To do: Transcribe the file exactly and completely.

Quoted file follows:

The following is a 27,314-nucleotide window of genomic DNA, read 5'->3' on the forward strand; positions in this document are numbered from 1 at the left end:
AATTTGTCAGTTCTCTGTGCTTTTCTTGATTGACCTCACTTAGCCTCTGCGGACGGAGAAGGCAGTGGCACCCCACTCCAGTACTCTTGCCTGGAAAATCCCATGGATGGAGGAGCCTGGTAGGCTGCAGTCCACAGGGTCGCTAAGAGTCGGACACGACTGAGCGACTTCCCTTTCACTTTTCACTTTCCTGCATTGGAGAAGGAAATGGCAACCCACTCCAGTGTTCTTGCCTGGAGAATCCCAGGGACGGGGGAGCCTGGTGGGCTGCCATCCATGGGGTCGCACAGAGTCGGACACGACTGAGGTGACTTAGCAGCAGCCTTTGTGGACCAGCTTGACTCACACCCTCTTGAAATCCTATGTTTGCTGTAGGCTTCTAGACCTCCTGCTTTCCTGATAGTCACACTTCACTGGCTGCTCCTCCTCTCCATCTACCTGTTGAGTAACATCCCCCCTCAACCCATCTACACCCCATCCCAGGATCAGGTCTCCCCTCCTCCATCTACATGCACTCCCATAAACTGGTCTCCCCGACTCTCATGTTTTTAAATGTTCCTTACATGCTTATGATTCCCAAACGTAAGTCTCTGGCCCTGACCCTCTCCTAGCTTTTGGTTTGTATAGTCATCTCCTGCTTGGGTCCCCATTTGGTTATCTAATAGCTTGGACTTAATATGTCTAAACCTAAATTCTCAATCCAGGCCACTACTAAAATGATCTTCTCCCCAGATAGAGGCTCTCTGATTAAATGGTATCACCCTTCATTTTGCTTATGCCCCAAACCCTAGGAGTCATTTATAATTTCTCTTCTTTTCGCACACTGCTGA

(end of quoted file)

The following is a 27,314-nucleotide window of genomic DNA, read 5'->3' on the forward strand; positions in this document are numbered from 1 at the left end:
AATTTGTCAGTTCTCTGTGCTTTTCTTGATTGACCTCACTTAGCCTCTGCGGACGGAGAAGGCAGTGGCACCCCACTCCAGTACTCTTGCCTGGAAAATCCCATGGATGGAGGAGCCTGGTAGGCTGCAGTCCACAGGGTCGCTAAGAGTCGGACACGACTGAGCGACTTCCCTTTCACTTTTCACTTTCCTGCATTGGAGAAGGAAATGGCAACCCACTCCAGTGTTCTTGCCTGGAGAATCCCAGGGACGGGGGAGCCTGGTGGGCTGCCATCCATGGGGTCGCACAGAGTCGGACACGACTGAGGTGACTTAGCAGCAGCCTTTGTGGACCAGCTTGACTCACACCCTCTTGAAATCCTATGTTTGCTGTAGGCTTCTAGACCTCCTGCTTTCCTGATAGTCACACTTCACTGGCTGCTCCTCCTCTCCATCTACCTGTTGAGTAACATCCCCCCTCAACCCATCTACACCCCATCCCAGGATCAGGTCTCCCCTCCTCCATCTACATGCACTCCCATAAACTGGTCTCCCCGACTCTCATGTTTTTAAATGTTCCTTACATGCTTATGATTCCCAAACGTAAGTCTCTGGCCCTGACCCTCTCCTAGCTTTTGGTTTGTATAGTCATCTCCTGCTTGGGTCCCCATTTGGTTATCTAATAGCTTGGACTTAATATGTCTAAACCTAAATTCTCAATCCAGGCCACTACTAAAATGATCTTCTCCCCAGATAGAGGCTCTCTGATTAAATGGTATCACCCTTCATTTTGCTTATGCCCCAAACCCTAGGAGTCATTTATAATTTCTCTTCTTTTCGCACACTGCTGA